by Alan Wood
Paul Cèzanne, Les Grands Baigneurs (The Large Bathers), 1898, Lithograph on paper, Pallant House Gallery (Kearley Bequest through The Art Fund, 1989) © Pallant House Gallery, Chichester, UK
In 1895, Ambroise Vollard, a Paris dealer and important champion of avant-garde art, gave Paul Cézanne (1839-1906) his first one-man show. Rejected annually by the Salon, there had been few opportunities to see his paintings. Consequently Cézanne was little known in France and hardly at all in Britain. At last 150 were on show but there was little support from the public.
Following the show, Vollard commissioned three lithographs. For two of these Cézanne chose the theme that had occupied him throughout his life: naked bathers in a landscape setting. The first expression of this theme was probably in 1859 when he included a drawing of three swimmers under an enormous tree, in a letter to his friend Emile Zola. He was recalling the time spent with childhood friends in the area around Aix-en-Provence where he was born and grew up. Later, Zola described in his novel 'The Masterpiece’, how they would swim in the waters of a mountain torrent and “spend whole days, stark naked, lying on the burning sand, then diving back into the water”.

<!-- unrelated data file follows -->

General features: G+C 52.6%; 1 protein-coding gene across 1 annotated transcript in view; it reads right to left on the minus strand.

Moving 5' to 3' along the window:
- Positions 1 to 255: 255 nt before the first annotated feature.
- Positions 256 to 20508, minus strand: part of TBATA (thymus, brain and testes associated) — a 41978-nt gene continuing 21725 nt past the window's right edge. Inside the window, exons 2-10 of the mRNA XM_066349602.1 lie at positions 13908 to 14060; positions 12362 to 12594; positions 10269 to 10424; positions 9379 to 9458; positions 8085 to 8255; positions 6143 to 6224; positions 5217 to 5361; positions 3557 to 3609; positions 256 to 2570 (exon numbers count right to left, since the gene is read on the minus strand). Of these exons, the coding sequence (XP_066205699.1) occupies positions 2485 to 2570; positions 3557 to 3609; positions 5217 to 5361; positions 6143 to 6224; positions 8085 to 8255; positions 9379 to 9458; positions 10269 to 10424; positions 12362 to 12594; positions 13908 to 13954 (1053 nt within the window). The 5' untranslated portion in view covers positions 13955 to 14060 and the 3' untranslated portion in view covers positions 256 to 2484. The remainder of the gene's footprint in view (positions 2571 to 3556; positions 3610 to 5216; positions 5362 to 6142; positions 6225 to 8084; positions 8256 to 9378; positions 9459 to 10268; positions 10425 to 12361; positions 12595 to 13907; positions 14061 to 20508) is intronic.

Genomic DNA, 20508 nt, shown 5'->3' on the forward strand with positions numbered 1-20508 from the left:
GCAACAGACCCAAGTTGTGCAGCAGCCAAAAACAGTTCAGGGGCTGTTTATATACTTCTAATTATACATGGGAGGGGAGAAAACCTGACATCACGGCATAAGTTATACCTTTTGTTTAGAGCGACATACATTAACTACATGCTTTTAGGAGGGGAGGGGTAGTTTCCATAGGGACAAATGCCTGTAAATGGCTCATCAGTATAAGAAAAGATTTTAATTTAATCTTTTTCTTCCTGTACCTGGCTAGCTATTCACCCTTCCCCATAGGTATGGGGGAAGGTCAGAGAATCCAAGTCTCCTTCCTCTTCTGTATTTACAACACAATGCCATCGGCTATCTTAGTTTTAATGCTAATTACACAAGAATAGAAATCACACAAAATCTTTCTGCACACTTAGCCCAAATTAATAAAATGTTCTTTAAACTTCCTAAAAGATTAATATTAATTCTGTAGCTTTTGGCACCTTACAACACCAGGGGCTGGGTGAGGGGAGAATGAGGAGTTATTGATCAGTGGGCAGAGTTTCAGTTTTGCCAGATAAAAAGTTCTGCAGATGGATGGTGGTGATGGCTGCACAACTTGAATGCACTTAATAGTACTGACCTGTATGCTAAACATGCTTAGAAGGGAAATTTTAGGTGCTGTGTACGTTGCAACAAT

Cézanne's father wanted his son to follow a career in law but he was a reluctant student. For a time he worked in his father's bank but in 1862 went to Paris and enrolled at the Atelier Suisse. There he met Camille Pissarro, who played an important part in his creative development. For the rest of the decade, with support from his father, he divided his time between Paris and Aix. He had permission to copy in the Louvre and took an interest in a bewildering variety of Old Master paintings. A desire to emulate the traditional themes of the past led to the creation of monumental figure paintings inspired by Titian, Giorgione and Veronese. This lithograph was a re-working of the oil painting 'Les Baigneurs au Repos', exhibited in 1877 at the third Impressionist exhibition. In this painting and in the series of around 200 that were to follow, Cézanne brought together his affinity with nature, memories of a Provencal childhood, dominated by Mont Sainte-Victoire and his love of the Renaissance.